When patients go home after receiving their regimen of powerful cytotoxic agents, oncology nurses routinely encourage them to double flush after using the bathroom to ensure that trace amounts of hazardous medication are eliminated from the environment to prevent other members of the household from being exposed. But what happens with chemotherapy chemicals found in human waste as they enter a patient’s septic system—and eventually the water supply?
In rural areas or places without access to a sewer, septic systems are buried below ground and work as a water filtration and separation system. Through mechanisms that separate waste matter from the water, septic systems slowly release water back into the soil. For patients who have septic tanks on their property, the possibility of cytotoxic contamination making it through the filtration system and back into the soil—and possibly their drinking water—may be a concern for families, especially if they rely on well water.
What the Literature Says
According to Chemotherapy and Immunotherapy Guidelines and Recommendations for Practice, for 48 hours after receiving chemotherapy, patients should flush bodily waste down a toilet—connected to either sewer or septic tank—while the lid is down. No distinction is made for disposal through a septic tank.
All medications, including chemotherapy agents, have a terminal half-life (i.e., the time it takes chemicals to essentially lose half their potency), which can be helpful to determine the amount of time a medication will take to deteriorate. This information is typically included with the drug and can be reviewed with pharmacy colleagues and shared with patients.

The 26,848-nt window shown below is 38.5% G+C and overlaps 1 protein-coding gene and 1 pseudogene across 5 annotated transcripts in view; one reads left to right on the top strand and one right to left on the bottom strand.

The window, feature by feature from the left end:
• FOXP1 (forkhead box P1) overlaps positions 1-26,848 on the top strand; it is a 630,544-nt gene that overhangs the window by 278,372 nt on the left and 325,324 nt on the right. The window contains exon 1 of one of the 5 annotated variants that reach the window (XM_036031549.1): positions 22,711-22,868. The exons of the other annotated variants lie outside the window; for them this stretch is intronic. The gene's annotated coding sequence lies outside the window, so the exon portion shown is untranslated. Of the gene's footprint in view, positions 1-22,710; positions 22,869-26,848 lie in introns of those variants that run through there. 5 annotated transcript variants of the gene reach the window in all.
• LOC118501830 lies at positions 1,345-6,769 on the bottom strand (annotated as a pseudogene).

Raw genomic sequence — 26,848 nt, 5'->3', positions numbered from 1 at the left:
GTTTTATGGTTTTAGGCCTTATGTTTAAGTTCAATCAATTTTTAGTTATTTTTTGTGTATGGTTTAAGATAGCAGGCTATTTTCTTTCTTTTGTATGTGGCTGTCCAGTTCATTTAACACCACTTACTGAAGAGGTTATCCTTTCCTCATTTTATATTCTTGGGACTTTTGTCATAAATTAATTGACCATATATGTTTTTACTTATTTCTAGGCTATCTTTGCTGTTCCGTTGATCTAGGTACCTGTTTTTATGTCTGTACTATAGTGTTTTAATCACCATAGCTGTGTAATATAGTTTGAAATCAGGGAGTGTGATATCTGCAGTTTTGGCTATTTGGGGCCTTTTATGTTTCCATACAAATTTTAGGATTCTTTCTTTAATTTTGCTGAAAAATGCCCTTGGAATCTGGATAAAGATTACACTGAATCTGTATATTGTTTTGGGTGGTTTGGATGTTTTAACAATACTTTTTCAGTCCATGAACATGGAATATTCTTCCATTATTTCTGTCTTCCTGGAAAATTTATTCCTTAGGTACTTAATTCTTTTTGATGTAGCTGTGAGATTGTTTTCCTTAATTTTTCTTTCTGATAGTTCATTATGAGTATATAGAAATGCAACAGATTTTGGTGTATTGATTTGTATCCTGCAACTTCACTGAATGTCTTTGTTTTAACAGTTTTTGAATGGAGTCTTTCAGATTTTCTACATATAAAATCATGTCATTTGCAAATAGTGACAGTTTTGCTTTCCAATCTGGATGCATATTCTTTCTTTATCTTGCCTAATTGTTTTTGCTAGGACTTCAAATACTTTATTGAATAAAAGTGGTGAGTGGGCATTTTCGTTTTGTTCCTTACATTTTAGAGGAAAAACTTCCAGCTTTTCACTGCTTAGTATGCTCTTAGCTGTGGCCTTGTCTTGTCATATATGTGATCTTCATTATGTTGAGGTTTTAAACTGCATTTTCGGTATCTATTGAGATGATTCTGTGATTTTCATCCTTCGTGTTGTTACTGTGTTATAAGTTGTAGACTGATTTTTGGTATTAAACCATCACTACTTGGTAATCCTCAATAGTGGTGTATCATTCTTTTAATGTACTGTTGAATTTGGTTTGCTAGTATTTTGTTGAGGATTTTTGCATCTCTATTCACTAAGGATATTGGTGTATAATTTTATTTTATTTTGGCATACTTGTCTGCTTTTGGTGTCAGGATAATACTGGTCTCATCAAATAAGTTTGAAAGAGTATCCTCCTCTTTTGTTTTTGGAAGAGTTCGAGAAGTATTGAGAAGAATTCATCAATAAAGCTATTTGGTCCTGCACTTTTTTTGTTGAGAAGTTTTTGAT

With a septic system’s filtration and separation process, most agents will have time to decompose and lose their potency before being released into the soil. Once wastewater is released from the septic system into the soil, the dirt functions as a natural decontamination process. As water slowly moves up from underground to ground level, the soil removes harmful contaminants, bacteria, and viruses.
What This Means for Oncology Nurses
Ultimately, oncology nurses aren’t required or expected to be well-versed on the mechanisms of septic systems or sewer lines. However, as frontline resources for patients, nurses can share education and guidelines to better protect them against inadvertent contamination.
If patients or family members are concerned about safety issues related to chemotherapy waste in a septic system, oncology nurses can remind them to flush appropriately, leave the toilet lid closed for 48 hours after receiving chemotherapy, wash their hands and potentially contaminated areas, and make sure any pregnant women, children, and pets avoid touching chemotherapy or contaminated waste.